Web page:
"The first bomb exploded near a parked minibus," NPR's Nishant Dahiya reported. "The second, when the police arrived to help the victims." It happened during the evening rush hour as parliament staff were leaving work.

A female lawmaker was said to be among the injured, Nishant added, and other parliament staff were also reportedly victims of the attack.

In a decade, soccer's biggest tournament is set to become even bigger.

FIFA, the game's governing body, unanimously voted to expand the tournament to 48 teams from 32 teams starting in 2026.

The new format starts with the 48 teams playing one another in 16 groups of three. Then, the top two teams from each group will advance into a 32-team group for the knockout stage.

Scientists predict that a pair of stars in the constellation Cygnus will collide in 2022, give or take a year, creating an explosion in the night sky so bright that it will be visible to the naked eye.

If it happens, it would be the first time such an event was predicted by scientists.

Two law enforcement officers have been killed during a massive manhunt for a murder suspect in Orlando, Fla.

Master Sgt. Debra Clayton radioed from a Wal-Mart shortly after 7 a.m. Monday, saying she was "attempting to contact a murder suspect," according to a statement from the City of Orlando. Other officers radioed two minutes later, reporting that an officer had been shot. The 17-year veteran of the department died after she was transported to a hospital.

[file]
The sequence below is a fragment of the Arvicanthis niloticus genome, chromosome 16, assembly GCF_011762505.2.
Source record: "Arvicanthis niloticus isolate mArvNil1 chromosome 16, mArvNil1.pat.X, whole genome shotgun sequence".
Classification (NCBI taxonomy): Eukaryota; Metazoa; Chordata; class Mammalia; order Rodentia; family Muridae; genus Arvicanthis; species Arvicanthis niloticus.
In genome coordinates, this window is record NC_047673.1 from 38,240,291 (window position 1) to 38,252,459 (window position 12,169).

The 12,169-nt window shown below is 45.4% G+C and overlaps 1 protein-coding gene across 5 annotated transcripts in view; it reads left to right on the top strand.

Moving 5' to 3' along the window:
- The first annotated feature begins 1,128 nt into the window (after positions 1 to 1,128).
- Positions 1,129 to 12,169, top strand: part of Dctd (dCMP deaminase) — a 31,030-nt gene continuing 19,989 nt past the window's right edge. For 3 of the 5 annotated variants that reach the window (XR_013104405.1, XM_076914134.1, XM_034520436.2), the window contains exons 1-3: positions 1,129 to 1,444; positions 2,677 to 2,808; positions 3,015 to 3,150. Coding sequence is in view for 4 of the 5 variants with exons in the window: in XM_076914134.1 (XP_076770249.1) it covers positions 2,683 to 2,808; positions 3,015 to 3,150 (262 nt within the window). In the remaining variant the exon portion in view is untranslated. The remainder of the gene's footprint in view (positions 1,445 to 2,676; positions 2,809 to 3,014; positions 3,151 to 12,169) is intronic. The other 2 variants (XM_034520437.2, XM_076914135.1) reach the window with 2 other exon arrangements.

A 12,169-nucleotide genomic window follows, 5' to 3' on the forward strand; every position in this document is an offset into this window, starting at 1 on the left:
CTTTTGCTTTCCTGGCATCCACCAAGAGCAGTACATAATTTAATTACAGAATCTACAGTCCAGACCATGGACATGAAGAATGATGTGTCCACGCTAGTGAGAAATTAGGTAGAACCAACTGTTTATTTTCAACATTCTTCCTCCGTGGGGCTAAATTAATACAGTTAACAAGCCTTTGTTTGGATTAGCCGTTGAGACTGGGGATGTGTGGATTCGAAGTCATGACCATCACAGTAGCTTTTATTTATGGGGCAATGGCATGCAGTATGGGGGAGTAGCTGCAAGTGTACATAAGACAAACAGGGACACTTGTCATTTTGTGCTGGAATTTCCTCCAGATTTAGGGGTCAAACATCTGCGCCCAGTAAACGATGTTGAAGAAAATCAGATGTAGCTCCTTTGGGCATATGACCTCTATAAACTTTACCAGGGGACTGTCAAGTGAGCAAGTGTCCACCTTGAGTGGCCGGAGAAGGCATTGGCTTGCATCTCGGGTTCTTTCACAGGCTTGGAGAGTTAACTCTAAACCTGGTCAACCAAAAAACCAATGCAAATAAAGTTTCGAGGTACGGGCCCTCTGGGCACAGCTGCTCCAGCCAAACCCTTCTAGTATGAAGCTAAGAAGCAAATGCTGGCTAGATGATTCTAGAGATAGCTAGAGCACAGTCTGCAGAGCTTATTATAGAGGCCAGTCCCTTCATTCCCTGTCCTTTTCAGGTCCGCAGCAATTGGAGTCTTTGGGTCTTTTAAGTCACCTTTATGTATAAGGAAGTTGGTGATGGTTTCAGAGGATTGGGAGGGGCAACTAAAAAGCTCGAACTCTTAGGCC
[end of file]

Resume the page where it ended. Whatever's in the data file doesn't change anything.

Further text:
Beijing is launching a new police force aimed at tackling its persistent smog problem.

This comes after a month of particularly severe air quality that left the capital and dozens of other Chinese cities blanketed in thick, brown smog.

French police have reportedly arrested more than a dozen people during raids linked to the high-profile robbery of reality TV star Kim Kardashian West in Paris last October.

During the robbery, a group of thieves burst into the private residence where Kardashian West was staying, held her at gunpoint, then escaped on bicycles with jewelry worth about $10 million.

Updated 5:30 p.m. ET

The intelligence report on Russia's interference in the U.S. elections concludes that Russian President Vladimir Putin personally ordered an "influence campaign" that aimed to help President-elect Donald Trump.

A golden statue commemorating the plight of "comfort women" — a euphemism for the Korean women and girls forced by the Japanese to work as sex slaves in front-line brothels during World War II — has caused a diplomatic row between Japan and South Korea.

At the end of December, activists placed the golden statue of a young woman sitting in a chair in front of the Japanese Consulate in the southern city of Busan, South Korea.

Russia says it is beginning to draw down its forces fighting in Syria's war. It decisively entered the war in September 2015, and has been a major factor keeping Syrian President Bashar Assad in power.

This isn't the first time Russia has made this kind of announcement. "Last March, Putin also announced a withdrawal from Syria," NPR's Lucian Kim reports from Moscow. "Instead, Russia ended up intensifying its war effort."

Unexplained, short radio bursts from outer space have puzzled scientists since they were first detected nearly a decade ago.

The elusive flashes — known as fast radio bursts, or FRBs — are extremely powerful and last only a few milliseconds. The way their frequencies are dispersed suggests they traveled from far outside our galaxy. About 18 have been detected to date. They've been called the "most perplexing mystery in astronomy."

Hurricane Matthew. The earthquake in Japan. Flooding in the Deep South, China and Europe. Wildfires in Canada.

Last year sometimes felt like one natural catastrophe after another. Now, new figures from reinsurer Munich Re suggest that it was indeed a particularly bad year.